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This logic did not blunt criticism from the public during the hearing. David Buckley, a board member of ACORN, referred to Target's hints at leaving downtown as a "veiled threat." Labor organizer Hesse called it "economic blackmail." St. Paul resident Jennifer Blevins wondered why a corporation that earned $1.1 billion in profits in 1999 can't pay a living wage. "It's not up to the city of St. Paul to make Dayton's their charity case," she argued. Mary Buivid, who identified herself as a former Target Corp. employee, begged the council not to grant the waiver. "I'm one of those people who has had to try and survive and live on a non-living wage," she said.
Council members also had questions for Sweeney. Benanav wondered if the Dayton's store would be slashing jobs at the same time that it cuts its retail space from five floors to three. Michael Litwin, Target's regional real estate manager, replied that the company has no plans to eliminate any positions.
Benanav also asked the city for detailed information on exactly how much Dayton's pays its employees. Council member Jerry Blakey wanted to know about health benefits. Kathy Lantry added to the wish list an accounting of how many projects have been granted waivers to the living-wage requirement since its adoption.
But perhaps the most enlightening moment came when council president Dan Bostrom pointed out that the city's ordinance requires that any company asking for a waiver offer a "detailed explanation" for why it can't pay a living wage. "Have we received that?" Bostrom asked Sweeney. "No, we have not received that," Sweeney answered. "We can get that."
Ultimately, at the behest of Blakey, the issue was laid over for two weeks, pending more information. So far only council members Chris Coleman and Pat Harris have embraced the waiver (although neither returned phone calls from City Pages seeking comment). The remaining council members left the meeting talking tough.
"In some ways it's not a loan, it's a gift," says Benanav of the subsidy. "And I think the least we can ask for is high-quality jobs and good wages, and if that doesn't work for them they can find other means to finance their operation."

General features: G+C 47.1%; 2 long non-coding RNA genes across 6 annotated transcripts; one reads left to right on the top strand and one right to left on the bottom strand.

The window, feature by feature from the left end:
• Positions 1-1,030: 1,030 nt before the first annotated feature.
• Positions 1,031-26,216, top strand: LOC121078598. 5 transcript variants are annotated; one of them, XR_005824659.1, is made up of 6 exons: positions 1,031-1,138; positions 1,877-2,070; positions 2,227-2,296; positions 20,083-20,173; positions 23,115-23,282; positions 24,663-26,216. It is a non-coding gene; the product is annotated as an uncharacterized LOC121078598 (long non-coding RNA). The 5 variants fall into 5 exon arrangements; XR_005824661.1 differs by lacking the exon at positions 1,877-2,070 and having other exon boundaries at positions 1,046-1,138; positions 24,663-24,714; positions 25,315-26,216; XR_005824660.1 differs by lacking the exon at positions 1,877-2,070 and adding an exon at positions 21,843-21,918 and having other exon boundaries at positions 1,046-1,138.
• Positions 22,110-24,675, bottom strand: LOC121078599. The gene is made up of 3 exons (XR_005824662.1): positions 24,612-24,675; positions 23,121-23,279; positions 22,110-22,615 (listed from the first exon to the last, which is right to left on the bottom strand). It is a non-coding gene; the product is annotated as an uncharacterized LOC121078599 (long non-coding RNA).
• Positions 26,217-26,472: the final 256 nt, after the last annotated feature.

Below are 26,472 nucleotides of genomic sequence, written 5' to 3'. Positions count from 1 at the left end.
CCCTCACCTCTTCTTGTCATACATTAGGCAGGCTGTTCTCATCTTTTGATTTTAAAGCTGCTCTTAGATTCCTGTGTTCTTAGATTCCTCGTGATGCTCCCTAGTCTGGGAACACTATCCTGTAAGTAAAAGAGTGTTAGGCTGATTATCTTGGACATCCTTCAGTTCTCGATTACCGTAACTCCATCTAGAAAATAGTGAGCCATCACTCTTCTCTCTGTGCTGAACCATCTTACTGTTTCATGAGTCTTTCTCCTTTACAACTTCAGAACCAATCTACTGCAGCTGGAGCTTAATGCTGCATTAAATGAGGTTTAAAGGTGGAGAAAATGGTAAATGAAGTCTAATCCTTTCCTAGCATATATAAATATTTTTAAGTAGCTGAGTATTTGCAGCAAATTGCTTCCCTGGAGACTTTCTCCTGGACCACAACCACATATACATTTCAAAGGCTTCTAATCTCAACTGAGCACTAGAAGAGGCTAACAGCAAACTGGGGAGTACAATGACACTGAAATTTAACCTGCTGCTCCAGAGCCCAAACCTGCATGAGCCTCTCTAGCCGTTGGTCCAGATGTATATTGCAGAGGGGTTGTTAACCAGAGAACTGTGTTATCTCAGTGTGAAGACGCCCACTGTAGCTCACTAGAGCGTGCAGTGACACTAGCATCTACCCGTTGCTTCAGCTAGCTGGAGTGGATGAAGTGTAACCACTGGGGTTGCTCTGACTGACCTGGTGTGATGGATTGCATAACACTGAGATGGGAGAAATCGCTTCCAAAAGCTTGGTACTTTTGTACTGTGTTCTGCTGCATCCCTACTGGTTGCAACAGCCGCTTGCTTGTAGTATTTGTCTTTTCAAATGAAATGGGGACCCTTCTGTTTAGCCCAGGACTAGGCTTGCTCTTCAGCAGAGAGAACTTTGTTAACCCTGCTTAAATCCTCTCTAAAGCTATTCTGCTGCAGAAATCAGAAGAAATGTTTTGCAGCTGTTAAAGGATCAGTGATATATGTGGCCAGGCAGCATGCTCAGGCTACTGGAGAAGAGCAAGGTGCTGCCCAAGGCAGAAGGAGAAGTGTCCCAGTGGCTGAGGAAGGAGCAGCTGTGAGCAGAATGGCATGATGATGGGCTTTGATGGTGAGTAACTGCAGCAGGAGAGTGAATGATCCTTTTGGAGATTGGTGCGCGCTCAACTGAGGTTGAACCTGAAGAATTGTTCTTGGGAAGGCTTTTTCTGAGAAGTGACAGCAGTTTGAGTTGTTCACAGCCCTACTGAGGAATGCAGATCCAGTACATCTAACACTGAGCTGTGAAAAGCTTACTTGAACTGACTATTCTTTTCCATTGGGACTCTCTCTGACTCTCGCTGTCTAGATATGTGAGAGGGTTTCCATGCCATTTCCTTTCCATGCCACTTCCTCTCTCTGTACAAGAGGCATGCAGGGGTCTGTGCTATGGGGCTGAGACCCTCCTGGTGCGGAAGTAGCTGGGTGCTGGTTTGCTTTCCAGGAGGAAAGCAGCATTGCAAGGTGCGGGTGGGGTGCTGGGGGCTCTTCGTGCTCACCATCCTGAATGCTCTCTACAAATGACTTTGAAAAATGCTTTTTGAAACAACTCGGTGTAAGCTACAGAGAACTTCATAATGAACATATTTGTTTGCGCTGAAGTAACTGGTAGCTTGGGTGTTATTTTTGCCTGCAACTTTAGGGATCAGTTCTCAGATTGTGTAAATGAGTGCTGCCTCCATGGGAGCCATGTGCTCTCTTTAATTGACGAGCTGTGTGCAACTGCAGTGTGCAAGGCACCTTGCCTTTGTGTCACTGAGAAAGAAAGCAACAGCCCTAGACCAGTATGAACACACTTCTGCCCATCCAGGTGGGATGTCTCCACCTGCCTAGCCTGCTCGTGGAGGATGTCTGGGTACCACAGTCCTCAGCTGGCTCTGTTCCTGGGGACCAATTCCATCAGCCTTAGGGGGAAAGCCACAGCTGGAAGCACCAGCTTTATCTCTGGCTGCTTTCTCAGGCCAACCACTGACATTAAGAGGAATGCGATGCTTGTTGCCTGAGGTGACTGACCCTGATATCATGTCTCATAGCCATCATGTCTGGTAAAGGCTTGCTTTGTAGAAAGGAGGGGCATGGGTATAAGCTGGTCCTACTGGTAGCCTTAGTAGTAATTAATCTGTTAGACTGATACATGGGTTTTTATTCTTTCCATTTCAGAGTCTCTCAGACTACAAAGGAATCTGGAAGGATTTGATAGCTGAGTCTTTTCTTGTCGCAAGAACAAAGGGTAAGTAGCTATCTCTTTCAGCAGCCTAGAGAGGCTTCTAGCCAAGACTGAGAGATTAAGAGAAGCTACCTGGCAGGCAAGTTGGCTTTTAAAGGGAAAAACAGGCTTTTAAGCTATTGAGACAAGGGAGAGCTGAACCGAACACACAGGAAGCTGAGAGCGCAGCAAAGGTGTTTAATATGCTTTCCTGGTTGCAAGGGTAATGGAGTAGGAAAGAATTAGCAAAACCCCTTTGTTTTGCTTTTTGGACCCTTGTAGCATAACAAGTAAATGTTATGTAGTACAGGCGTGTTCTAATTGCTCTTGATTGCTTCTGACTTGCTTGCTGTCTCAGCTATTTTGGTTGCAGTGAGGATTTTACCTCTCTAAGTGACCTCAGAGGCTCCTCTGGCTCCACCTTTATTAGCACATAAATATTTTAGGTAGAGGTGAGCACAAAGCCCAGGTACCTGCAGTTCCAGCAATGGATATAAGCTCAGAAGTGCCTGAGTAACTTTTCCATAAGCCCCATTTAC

Unspoken at the hearing is the theory that Dayton's is simply using the city to take care of a costly asbestos problem and will ultimately take off for greener--presumably suburban--pastures anyway. "The only reason Dayton's didn't boogie, in my opinion, is they can't sell the building because they've got asbestos," says Hesse. He speculates that Dayton's will ultimately prevail, but hopes that the debate will at least highlight the issue and perhaps become fodder for the upcoming mayoral campaign. (Benanav, Blakey, and Bostrom are all running for the city's top post.)
Target spokeswoman Melissa Stark says it is not clear how the company would proceed if the deal is ultimately derailed because of the living-wage issue. "We'd have to review our options," she says. "We are committed to the city of St. Paul. We are ready to sign this deal."
On the morning after the city council meeting on the lower level of the downtown store, employees outnumber customers. Three workers are passing time in the Field Gear section of the men's department. One of them, a college-age man with a goatee, brings up Sweeney's comment of the previous evening--that Dayton's, with its generous package of benefits, is the "employer of choice." Grumbling ensues about the impossibility of saving for retirement when you're struggling with the basics of food and shelter. "You can't eat a 401K," the young man quips.
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